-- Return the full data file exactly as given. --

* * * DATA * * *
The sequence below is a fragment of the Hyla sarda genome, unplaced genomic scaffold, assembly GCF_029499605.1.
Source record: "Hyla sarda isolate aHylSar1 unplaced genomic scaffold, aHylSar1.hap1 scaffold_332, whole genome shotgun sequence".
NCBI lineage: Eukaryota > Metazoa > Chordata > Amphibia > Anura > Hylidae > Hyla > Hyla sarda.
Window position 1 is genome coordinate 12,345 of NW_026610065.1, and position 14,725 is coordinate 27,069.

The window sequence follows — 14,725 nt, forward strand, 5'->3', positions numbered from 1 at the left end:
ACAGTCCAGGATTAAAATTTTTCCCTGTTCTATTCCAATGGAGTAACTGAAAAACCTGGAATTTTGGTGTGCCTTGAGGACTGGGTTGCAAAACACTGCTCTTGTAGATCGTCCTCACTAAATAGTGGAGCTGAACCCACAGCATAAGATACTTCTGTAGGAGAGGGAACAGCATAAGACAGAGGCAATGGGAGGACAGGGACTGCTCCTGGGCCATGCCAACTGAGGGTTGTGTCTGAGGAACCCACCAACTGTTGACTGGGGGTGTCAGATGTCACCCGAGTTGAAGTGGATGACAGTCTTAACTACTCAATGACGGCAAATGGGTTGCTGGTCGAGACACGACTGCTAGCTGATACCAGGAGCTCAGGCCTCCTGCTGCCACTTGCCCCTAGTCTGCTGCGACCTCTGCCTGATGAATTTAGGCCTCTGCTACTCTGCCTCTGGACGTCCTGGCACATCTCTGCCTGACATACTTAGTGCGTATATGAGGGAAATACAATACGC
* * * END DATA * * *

The sequence below is a fragment of the Hyla sarda genome, unplaced genomic scaffold, assembly GCF_029499605.1.
Source record: "Hyla sarda isolate aHylSar1 unplaced genomic scaffold, aHylSar1.hap1 scaffold_332, whole genome shotgun sequence".
NCBI lineage: Eukaryota > Metazoa > Chordata > Amphibia > Anura > Hylidae > Hyla > Hyla sarda.
Window position 1 is genome coordinate 12,345 of NW_026610065.1, and position 14,725 is coordinate 27,069.

The window sequence follows — 14,725 nt, forward strand, 5'->3', positions numbered from 1 at the left end:
ACAGTCCAGGATTAAAATTTTTCCCTGTTCTATTCCAATGGAGTAACTGAAAAACCTGGAATTTTGGTGTGCCTTGAGGACTGGGTTGCAAAACACTGCTCTTGTAGATCGTCCTCACTAAATAGTGGAGCTGAACCCACAGCATAAGATACTTCTGTAGGAGAGGGAACAGCATAAGACAGAGGCAATGGGAGGACAGGGACTGCTCCTGGGCCATGCCAACTGAGGGTTGTGTCTGAGGAACCCACCAACTGTTGACTGGGGGTGTCAGATGTCACCCGAGTTGAAGTGGATGACAGTCTTAACTACTCAATGACGGCAAATGGGTTGCTGGTCGAGACACGACTGCTAGCTGATACCAGGAGCTCAGGCCTCCTGCTGCCACTTGCCCCTAGTCTGCTGCGACCTCTGCCTGATGAATTTAGGCCTCTGCTACTCTGCCTCTGGACGTCCTGGCACATCTCTGCCTGACATACTTAGTGCGTATATGAGGGAAATACAATACGC